The latest instalment in the much acclaimed Monster Hunter series is a joy to behold, and benefits greatly from excellent design, intelligent marketing and fortuitous timing to deliver one of the most well-rounded loot cycles gaming has ever seen.
Monster Hunter: World is a RPG in which you hunt monsters and unlock the secrets of mysterious beasts called the Elder Dragons. Nothing crazy complicated. Utilizing a third person camera, and borrowing a lot of features veterans of games like Dark Souls and Bloodbourne will recognise, Monster Hunter: World garnered a lot of sideways glances and apprehensive stares in the run up to launch, particularly as a result of its comparison to both of Capcom’s other ‘hunting games.’ But what sets MH:W apart is its vibrant colours, lovable sidekicks and of course, the monsters themselves.
Unlike the drab grayscale palette that’s used to contrast the crimson red blood in Bloodbourne and the creepy, slow methodical march to your demise that is Dark Souls, Monster Hunter: World is bursting with life and each of its five distinct zones lends itself beautifully to the combat system which has you chasing, and in some cases being chased, around the map to bring down your target.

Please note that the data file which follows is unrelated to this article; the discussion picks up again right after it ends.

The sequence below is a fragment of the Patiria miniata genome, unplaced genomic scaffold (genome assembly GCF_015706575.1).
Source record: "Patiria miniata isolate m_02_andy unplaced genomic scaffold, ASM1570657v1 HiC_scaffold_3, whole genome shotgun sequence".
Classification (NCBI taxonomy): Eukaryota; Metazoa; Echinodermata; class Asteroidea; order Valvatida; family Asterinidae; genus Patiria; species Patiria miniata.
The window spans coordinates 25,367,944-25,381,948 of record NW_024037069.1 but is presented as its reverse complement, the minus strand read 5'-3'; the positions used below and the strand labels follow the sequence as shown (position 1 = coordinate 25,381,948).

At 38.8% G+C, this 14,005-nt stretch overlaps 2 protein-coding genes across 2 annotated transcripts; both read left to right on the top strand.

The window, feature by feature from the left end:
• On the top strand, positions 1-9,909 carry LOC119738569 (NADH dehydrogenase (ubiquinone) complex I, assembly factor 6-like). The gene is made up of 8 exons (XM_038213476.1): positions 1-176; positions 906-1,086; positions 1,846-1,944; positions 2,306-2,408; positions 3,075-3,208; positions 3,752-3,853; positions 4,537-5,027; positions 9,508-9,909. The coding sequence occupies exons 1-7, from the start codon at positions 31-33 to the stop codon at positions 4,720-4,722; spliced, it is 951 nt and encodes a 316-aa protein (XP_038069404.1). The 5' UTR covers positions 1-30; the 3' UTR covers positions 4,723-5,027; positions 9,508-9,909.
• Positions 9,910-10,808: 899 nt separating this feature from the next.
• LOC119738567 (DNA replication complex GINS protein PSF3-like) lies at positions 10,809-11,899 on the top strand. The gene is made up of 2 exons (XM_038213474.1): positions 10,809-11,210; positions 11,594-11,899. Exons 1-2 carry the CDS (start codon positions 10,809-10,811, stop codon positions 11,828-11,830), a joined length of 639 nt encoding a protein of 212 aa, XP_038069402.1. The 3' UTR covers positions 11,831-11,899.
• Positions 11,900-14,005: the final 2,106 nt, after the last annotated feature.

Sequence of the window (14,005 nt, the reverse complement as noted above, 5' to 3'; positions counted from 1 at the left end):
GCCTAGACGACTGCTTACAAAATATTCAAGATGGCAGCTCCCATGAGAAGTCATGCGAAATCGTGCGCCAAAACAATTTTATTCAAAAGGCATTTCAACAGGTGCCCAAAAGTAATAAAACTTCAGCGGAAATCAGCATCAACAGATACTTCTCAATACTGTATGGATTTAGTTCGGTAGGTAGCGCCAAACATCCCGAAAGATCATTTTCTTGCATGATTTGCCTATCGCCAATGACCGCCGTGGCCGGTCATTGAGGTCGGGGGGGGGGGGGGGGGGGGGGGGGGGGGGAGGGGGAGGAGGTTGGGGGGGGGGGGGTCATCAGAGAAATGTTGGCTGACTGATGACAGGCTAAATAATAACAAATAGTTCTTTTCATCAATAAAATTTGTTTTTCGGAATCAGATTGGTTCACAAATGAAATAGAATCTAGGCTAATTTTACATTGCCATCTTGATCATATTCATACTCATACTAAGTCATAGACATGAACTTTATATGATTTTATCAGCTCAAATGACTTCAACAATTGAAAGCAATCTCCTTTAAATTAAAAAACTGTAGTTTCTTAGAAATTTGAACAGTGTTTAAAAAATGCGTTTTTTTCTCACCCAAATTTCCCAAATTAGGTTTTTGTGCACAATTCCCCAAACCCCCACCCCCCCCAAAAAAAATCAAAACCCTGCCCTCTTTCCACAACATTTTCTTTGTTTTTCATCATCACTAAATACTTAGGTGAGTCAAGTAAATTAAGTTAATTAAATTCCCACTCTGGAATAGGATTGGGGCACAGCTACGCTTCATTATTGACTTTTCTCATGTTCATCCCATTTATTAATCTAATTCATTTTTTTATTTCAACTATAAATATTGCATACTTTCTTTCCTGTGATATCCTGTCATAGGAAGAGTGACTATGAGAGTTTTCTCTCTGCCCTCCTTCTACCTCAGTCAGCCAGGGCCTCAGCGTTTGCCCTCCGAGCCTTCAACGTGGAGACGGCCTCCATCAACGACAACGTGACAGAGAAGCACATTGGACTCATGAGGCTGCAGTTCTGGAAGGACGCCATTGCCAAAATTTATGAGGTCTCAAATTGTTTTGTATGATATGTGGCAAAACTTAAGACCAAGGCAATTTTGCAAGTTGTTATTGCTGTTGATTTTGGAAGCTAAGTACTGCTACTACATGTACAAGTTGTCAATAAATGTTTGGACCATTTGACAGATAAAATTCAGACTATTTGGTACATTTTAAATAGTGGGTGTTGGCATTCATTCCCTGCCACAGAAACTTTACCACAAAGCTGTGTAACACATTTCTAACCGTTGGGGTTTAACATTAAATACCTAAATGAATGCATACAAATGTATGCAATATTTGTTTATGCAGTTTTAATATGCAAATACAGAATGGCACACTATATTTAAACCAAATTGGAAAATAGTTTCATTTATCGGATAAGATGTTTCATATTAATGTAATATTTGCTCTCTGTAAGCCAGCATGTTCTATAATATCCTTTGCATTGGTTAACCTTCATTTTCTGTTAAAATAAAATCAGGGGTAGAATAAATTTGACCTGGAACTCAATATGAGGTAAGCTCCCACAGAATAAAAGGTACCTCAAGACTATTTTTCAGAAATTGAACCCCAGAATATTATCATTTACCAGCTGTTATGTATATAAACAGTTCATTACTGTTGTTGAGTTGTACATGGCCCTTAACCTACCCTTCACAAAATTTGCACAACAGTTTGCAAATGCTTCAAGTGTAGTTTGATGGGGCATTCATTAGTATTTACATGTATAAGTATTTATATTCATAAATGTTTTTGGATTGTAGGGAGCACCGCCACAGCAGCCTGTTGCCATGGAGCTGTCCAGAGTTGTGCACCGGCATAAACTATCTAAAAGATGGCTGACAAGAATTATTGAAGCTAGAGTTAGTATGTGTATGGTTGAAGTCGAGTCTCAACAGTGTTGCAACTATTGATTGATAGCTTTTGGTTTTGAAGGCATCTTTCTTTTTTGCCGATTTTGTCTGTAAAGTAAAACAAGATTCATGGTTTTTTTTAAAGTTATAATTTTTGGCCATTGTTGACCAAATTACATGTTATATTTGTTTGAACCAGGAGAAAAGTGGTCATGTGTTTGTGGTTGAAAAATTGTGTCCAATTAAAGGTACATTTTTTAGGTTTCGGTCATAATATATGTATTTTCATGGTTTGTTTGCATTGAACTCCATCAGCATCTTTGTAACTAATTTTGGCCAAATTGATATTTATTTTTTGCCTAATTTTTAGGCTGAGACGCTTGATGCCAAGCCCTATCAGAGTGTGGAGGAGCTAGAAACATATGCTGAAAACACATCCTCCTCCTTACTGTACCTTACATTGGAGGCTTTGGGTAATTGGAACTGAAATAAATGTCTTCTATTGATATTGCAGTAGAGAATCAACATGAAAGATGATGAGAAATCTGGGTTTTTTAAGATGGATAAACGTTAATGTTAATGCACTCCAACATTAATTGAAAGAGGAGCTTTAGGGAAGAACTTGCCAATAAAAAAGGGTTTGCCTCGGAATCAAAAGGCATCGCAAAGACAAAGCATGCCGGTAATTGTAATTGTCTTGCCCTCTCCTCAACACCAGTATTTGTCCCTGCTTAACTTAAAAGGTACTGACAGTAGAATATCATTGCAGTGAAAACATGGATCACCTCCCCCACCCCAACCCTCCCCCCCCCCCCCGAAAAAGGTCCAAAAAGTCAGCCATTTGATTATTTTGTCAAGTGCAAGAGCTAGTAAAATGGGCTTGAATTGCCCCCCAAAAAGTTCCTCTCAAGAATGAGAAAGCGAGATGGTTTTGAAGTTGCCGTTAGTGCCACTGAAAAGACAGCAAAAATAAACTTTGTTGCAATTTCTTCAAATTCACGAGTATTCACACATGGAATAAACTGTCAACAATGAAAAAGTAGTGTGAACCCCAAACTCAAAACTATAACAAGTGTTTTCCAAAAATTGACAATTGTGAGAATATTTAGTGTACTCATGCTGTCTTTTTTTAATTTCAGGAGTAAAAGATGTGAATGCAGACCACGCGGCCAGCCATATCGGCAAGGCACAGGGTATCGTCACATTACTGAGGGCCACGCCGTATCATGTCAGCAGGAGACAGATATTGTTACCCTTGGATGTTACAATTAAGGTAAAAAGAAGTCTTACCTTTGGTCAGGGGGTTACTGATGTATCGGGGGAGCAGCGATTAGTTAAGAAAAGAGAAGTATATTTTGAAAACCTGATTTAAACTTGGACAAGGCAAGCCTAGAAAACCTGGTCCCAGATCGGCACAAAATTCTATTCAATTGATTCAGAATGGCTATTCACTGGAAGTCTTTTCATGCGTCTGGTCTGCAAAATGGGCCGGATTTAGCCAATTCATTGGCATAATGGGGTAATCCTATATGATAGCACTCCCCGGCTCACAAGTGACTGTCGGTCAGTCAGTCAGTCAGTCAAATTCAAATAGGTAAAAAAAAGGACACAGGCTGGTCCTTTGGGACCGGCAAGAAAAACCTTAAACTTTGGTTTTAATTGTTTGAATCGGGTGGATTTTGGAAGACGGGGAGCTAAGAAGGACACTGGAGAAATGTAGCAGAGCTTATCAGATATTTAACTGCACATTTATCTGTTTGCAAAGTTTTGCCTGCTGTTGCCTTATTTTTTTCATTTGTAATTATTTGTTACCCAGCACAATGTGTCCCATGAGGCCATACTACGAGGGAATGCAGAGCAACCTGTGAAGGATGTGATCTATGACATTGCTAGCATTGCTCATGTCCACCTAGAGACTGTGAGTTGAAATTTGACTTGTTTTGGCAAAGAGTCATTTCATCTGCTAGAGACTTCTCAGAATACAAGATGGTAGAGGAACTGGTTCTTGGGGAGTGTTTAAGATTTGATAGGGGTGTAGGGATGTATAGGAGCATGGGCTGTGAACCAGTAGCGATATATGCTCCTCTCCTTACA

World is set to be the Monster Hunter game that really makes a dent in the Western market, and it was in fact, the first MH game I’d played. I knew of the series before hand, but its predominantly handheld format in prior incarnations was a real put off for me. To be honest, I like my handheld gaming to be Pokémon and Fire Emblem-esque, with turn based combat where I can take pauses to check on the outside world, as opposed to console and PC gaming which I find more immersive. This instalment – the first of which to come to PS4 and Xbox One – was the perfect chance for me to jump on board.
For those new to the series, Monster Hunter has a well-established fan base and community, and it’s clear from seeing the feedback from said community during the three Beta releases that the developers have gone to great lengths to make the franchise more accessible for first timers and Westerners – a popular concept in the past few years, one trialed by Final Fantasy XV in 2016 if I’m not mistaken. A few of the helpful additions include new tutorials, a training room to help test out weapons and a change up to the multiplayer drop-in / drop-out to bring it in line with other titles on this generation of hardware. It’s all a really nice touch, and while I found parts of it a little over-explained, I’d prefer this than the alternative as it means fewer complaints in the long run.